Ed Lotterman: Benefits of sports events are overhyped

May 30, 2014 

CRB Ed Lotterman

Ed Lotterman


The Super Bowl is coming to Minneapolis in 2016. In just a few days, soccer's World Cup is starting in Brazil. In two years that city will have the Olympics.

Of course, such international events are bigger than a one-shot football game or even the NCAA Final Four. But Twin Cities boosters are hyping a Super Bowl as a local economic windfall, as would boosters in whatever city hosted the game. But what do sports events really mean for the affected local economy as a whole? Are they really a financial bonanza for local businesses? Or is this effect as hyped as the big game itself?

More broadly, what are the economic effects of mega-events, such as soccer's World Cup or either summer or winter Olympic Games? Is it good for a city or country to land these mega-events? And within the area affected, who wins and who loses?

Evidence suggests that a much-hyped but one-time event such as the Super Bowl has moderate net economic benefits for the city chosen. These benefits seldom are as great as promoters claim, but probably are not a net loss. Moreover, there is no net gain to any broader overall economy - not holding the Super Bowl would not cause any measurable impact on U.S. GDP, just as abolishing the Olympics or World Cup would not reduce total global output.

The Olympics and World Cup tournaments probably were net economic pluses for the hosting venues, but over the past couple of decades they've grown to a grotesque scale and now are a net economic loss to whichever location "wins" them. These events can generate the benefits of national pride and international visibility, particularly for emerging nations such as South Africa, China and Brazil. Whether this is worth the economic cost is subjective. And as frequent news about corruption in preparation for the Sochi Winter Games or ineptitude in Brazil's organization of both the 2014 soccer championship and 2016 Summer Games shows, the "reputational effects" on a nation can be negative as well as positive.

The primary benefits of a major sports event to the hosting locale stem from spending by attendees and the army of media workers who come to town. Hotels fill more rooms, restaurants sell more meals, taxis have more fares and clubs and other providers of recreation see more business. Shoppers among the attendees may hit local stores.

There is an employment boost, although largely of temp workers for very short terms.

For one-off, multiday events such as the Olympics and World Cup, construction of new facilities is a major factor, one that has burgeoned in recent decades. These also present major opportunities for corruption. Construction is a minor factor for the Super Bowl or for Final Four-type playoffs.

Boosters, who usually include local elected officials, stadium operators and the hospitality industry, often make grand claims about the extent of the bonanza in both sales and employment. These claims often depend on projected "multiplier effects" of secondary spending and hiring. Such economic multipliers are real, but they are notoriously hard to quantify.

Moreover, boosters seldom subtract any lost business activity. People who otherwise might visit the venue city for nonsports activities are scared away by the prospect of crowds of gamegoers. Who is going to come to the Twin Cities that weekend or to Rio over periods of weeks for regular tourist or recreational activities if they know that the airport, restaurants and hotels all will be jammed with sports fans? Yes, extra sales by hospitality businesses net this out. But no one counts the slow weekend at theaters, museums and tourist attractions.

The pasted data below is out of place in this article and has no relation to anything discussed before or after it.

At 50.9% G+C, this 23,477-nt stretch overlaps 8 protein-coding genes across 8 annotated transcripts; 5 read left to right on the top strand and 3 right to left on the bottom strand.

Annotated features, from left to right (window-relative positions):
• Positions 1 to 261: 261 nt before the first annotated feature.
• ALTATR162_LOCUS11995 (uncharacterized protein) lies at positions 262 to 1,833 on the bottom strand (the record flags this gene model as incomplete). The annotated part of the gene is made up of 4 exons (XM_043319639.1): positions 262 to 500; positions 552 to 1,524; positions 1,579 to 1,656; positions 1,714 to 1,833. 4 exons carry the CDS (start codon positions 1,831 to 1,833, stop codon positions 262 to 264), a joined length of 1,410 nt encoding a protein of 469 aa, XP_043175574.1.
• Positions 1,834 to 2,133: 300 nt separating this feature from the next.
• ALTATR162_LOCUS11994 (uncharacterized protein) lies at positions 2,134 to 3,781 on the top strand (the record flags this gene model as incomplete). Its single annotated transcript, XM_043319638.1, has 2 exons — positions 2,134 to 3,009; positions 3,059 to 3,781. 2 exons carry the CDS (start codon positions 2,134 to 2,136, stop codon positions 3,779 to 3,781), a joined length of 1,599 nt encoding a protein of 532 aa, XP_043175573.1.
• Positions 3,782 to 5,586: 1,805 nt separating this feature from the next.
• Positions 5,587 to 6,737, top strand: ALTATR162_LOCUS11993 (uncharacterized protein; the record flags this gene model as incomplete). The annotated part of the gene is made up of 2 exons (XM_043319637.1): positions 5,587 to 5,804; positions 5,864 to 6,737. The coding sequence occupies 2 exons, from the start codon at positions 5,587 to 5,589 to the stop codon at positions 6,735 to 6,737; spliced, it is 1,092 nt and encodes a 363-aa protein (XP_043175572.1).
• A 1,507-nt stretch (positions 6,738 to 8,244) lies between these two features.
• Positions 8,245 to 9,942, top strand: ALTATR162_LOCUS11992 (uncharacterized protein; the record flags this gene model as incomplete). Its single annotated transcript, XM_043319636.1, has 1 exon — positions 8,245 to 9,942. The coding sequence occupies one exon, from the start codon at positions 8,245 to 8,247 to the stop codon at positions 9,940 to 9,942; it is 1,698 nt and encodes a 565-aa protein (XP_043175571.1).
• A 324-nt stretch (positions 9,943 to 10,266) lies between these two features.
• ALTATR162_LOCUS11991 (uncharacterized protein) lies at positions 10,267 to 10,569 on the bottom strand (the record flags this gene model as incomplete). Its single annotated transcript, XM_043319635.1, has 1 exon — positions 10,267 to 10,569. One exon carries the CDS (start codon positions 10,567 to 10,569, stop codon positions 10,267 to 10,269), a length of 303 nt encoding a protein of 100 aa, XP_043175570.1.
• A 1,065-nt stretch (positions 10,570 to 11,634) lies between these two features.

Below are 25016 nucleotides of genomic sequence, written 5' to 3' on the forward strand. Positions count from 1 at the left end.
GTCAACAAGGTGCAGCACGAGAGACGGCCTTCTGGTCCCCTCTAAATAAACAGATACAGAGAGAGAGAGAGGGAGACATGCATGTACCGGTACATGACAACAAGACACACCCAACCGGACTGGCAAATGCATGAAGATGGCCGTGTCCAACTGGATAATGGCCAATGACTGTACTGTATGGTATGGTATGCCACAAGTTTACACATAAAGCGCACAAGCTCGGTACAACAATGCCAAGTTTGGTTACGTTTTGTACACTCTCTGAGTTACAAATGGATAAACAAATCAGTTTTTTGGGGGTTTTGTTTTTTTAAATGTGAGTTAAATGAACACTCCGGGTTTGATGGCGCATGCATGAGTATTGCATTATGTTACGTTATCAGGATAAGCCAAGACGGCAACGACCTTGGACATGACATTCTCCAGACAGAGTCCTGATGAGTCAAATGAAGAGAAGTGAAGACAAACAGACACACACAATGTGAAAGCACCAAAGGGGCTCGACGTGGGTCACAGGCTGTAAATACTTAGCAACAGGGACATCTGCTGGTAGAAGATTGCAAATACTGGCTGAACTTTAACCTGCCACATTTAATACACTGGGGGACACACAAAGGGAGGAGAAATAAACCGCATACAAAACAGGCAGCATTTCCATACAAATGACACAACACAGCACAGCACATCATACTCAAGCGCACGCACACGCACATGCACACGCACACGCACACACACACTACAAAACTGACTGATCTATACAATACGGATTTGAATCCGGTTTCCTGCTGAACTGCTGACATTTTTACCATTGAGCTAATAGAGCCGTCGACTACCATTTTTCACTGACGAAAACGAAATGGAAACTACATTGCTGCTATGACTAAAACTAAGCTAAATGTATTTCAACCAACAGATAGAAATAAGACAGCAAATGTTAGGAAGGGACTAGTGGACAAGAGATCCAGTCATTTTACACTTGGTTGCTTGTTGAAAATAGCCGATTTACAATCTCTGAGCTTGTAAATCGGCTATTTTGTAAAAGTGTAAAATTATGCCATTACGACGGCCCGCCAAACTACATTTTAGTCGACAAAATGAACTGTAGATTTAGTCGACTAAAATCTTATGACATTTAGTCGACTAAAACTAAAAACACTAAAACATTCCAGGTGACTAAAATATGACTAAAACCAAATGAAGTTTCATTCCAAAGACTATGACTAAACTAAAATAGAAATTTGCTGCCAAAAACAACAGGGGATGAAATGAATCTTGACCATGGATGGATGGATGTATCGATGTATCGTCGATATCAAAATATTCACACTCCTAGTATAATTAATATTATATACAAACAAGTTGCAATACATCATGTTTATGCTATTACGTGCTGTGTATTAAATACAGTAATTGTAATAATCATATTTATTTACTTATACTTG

This was a particularly severe problem during the London Olympics in 2012, during which many traditional tourist businesses saw drops in traffic because of the prospect of dealing with Olympic crowds. The same was true to some extent for Sydney and Athens in 2000 and 2004.

There also are costs to local government, even for events that require little new construction. Overtime for policing and traffic control is one. Cleanup of trash near the venue is another.

Going back at least to Montreal in 1976, organizers often tout how new sports venues and Olympic Villages will be put to productive use once the games are over. Actual performance in this regard is dismal. A quick Internet search on "abandoned Olympic venues" will produce myriad photos of derelict infrastructure dating from Berlin in 1936 to Beijing in 2008.

Boosters also hail the intangible benefits of showcasing their cities to the rest of the nation or world. Not only will many move it to the top of their list for future tourism, but business owners will open new plants and offices. This effect may be real, but it usually is much smaller than touted. For every attendee who says, "Gee this is a great town, let's come back next summer," there are several who say "Well, now we have seen Gotham City and we can cross it off our list."

Unspoken but tangible political benefits may accrue to local leaders. Having a nationally or globally reported event in one's city generates excitement and local pride. This is true for the Super Bowl. But for mega-events, it is turning into a two-edged sword. The lavish public spending on World Cup and Olympics preparations have rankled many Brazilians.

Bringing the Super Bowl to our town simply diverts spending here from some other part of our nation. But there are local benefits. So as a Super Bowl site announcement is, on balance, good economic news for the city, the day after the game economic life will go on pretty much as before.

Write Ed Lotterman teaches at boise@edlotterman.com.

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